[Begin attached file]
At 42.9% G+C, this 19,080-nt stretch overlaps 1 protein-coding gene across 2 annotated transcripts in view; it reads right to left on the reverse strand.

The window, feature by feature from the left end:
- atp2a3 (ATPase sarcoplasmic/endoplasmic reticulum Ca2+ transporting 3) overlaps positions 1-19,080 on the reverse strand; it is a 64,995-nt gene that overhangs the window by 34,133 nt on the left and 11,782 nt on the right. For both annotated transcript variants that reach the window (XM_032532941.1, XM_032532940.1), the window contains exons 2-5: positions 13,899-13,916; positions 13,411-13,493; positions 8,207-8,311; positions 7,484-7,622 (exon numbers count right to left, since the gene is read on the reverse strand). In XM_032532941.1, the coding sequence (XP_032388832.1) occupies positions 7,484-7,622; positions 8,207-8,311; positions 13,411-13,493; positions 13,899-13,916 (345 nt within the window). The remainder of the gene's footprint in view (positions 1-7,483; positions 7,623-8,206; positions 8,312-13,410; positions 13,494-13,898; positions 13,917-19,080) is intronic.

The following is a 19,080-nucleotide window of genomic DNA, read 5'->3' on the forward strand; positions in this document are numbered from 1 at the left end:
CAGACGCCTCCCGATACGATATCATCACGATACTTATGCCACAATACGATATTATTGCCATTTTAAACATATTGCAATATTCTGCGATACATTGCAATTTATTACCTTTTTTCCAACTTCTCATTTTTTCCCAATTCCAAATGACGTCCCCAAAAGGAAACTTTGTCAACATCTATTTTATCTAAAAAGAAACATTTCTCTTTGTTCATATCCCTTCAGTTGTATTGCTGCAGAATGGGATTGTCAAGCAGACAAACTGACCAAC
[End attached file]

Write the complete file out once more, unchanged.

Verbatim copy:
At 42.9% G+C, this 19,080-nt stretch overlaps 1 protein-coding gene across 2 annotated transcripts in view; it reads right to left on the reverse strand.

The window, feature by feature from the left end:
- atp2a3 (ATPase sarcoplasmic/endoplasmic reticulum Ca2+ transporting 3) overlaps positions 1-19,080 on the reverse strand; it is a 64,995-nt gene that overhangs the window by 34,133 nt on the left and 11,782 nt on the right. For both annotated transcript variants that reach the window (XM_032532941.1, XM_032532940.1), the window contains exons 2-5: positions 13,899-13,916; positions 13,411-13,493; positions 8,207-8,311; positions 7,484-7,622 (exon numbers count right to left, since the gene is read on the reverse strand). In XM_032532941.1, the coding sequence (XP_032388832.1) occupies positions 7,484-7,622; positions 8,207-8,311; positions 13,411-13,493; positions 13,899-13,916 (345 nt within the window). The remainder of the gene's footprint in view (positions 1-7,483; positions 7,623-8,206; positions 8,312-13,410; positions 13,494-13,898; positions 13,917-19,080) is intronic.

The following is a 19,080-nucleotide window of genomic DNA, read 5'->3' on the forward strand; positions in this document are numbered from 1 at the left end:
CAGACGCCTCCCGATACGATATCATCACGATACTTATGCCACAATACGATATTATTGCCATTTTAAACATATTGCAATATTCTGCGATACATTGCAATTTATTACCTTTTTTCCAACTTCTCATTTTTTCCCAATTCCAAATGACGTCCCCAAAAGGAAACTTTGTCAACATCTATTTTATCTAAAAAGAAACATTTCTCTTTGTTCATATCCCTTCAGTTGTATTGCTGCAGAATGGGATTGTCAAGCAGACAAACTGACCAAC